Python Data Access patterns, part 1

Recently I’ve been reading Clifton Nock’s book Data Access Patterns: Database Interactions in Object-Oriented Applications, which as you’d expect from the title, covers a lot of patterns to do with data access. The first part of the book is dedicated to decoupling patterns, which seems to me to be pretty fundamental to good design of applications which connect with databases. If you want an application to interact with a database, then in general it’s a good idea to place the code handling data access into a separate component. The idea is to encapsulate physical database calls in logical operations, which the application can then use, as opposed to mixing them into the rest of the application code.

The benefits of keeping application code (code which needs to know about objects in the application domain) separate from data access code (code which needs to know about how to get at the database) are many. Maintenance is a lot easier – by exposing only logical operations to your application you can change anything related to the detail of how these are implemented without worrying about breaking code elsewhere in the application. The application code itself is cleaner, as it can focus on the objects without worrying about how these are stored physically. This also affords a nice division of labour, so you could have someone working on the business logic in the application who knows nothing of the database behind it.

Here’s an example of how such a data access component could be implemented in Python, where the application is interacting with a SQLite database. The DataAccessor class (apologies to Clifton Nock here, I both stole the class name and modelled the code pretty closely on his Java version) handles connecting to the database and exposes the operations the application might require: read, insert, update, delete. For the sake of brevity I’ve only included the read and insert operations here – update and delete follow a pretty similar pattern to insert.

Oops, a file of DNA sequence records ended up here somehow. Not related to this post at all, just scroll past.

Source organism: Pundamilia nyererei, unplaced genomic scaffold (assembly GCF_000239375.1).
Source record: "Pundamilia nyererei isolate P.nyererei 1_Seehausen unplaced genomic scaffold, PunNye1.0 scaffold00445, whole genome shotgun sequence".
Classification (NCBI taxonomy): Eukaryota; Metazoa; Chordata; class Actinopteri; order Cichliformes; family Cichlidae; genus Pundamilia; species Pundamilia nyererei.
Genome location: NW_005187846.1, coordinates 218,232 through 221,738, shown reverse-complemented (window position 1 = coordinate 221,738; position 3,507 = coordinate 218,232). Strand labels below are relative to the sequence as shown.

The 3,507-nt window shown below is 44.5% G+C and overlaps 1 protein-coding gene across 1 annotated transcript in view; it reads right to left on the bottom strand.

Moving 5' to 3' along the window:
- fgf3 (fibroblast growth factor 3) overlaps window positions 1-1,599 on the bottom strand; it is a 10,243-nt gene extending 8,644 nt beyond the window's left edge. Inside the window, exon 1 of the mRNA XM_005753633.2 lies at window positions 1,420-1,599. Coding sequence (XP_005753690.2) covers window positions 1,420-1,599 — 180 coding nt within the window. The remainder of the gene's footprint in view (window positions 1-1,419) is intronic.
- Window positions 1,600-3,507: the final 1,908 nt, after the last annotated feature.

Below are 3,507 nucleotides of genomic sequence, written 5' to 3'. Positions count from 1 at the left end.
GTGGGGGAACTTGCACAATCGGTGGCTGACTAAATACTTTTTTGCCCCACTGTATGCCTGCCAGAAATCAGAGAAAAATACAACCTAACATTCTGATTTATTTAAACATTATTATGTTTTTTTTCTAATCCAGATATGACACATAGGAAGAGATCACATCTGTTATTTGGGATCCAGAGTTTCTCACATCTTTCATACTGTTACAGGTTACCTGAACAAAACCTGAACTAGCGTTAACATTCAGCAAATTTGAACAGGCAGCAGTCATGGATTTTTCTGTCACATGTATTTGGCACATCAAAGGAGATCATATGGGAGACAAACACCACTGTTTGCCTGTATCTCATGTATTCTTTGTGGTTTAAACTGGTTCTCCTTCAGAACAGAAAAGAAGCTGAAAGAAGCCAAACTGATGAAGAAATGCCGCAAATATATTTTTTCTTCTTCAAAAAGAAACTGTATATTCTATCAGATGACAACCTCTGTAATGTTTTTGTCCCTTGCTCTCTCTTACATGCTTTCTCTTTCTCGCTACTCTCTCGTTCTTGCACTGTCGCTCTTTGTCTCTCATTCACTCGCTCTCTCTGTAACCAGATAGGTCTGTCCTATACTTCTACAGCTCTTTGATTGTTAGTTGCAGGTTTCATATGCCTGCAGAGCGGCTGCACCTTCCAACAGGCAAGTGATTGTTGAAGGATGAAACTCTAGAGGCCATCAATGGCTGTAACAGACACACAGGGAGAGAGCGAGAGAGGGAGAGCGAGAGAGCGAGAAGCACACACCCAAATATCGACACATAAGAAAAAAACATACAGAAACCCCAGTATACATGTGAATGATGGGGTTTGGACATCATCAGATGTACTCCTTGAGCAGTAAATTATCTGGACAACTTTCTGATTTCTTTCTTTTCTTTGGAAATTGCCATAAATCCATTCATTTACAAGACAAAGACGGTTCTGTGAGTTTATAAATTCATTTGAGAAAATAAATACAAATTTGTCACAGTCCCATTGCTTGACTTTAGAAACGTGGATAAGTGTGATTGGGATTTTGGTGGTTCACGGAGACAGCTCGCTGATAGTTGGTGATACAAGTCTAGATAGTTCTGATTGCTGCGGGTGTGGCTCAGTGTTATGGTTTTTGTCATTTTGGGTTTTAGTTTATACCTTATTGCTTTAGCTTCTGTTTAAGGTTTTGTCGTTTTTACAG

import apsw
import os

def sql_trace(stmt, bindings):
    'Echoes all SQL executed'
    print "SQL:", stmt
    if bindings:
        print "Bindings:", bindings
    return True

class DataAccessor(object):
    Class to handle data access using apsw sqlite wrapper
    def __init__(self, dbpath, echo=False):
            if os.path.exists(dbpath):
                self.conn = apsw.Connection(dbpath)
                self.cur = self.conn.cursor()
                if echo:
                raise IOError('Database not found: ' + dbpath)
        except apsw.CantOpenError as detail:
            print "Unable to open db file: ", dbpath, detail

    def read(self, table, columns=None, where_row=None, sort_cols=None):
        '''Executes a SELECT statement against table.

        table                 -- name of the table to be read
        columns (optional)    -- list of columns to be read
                              from table
        where_row (optional)  -- dict used to build WHERE
        sort_cols (optional)  -- list of (column, order) pairs
                              used to specify order of the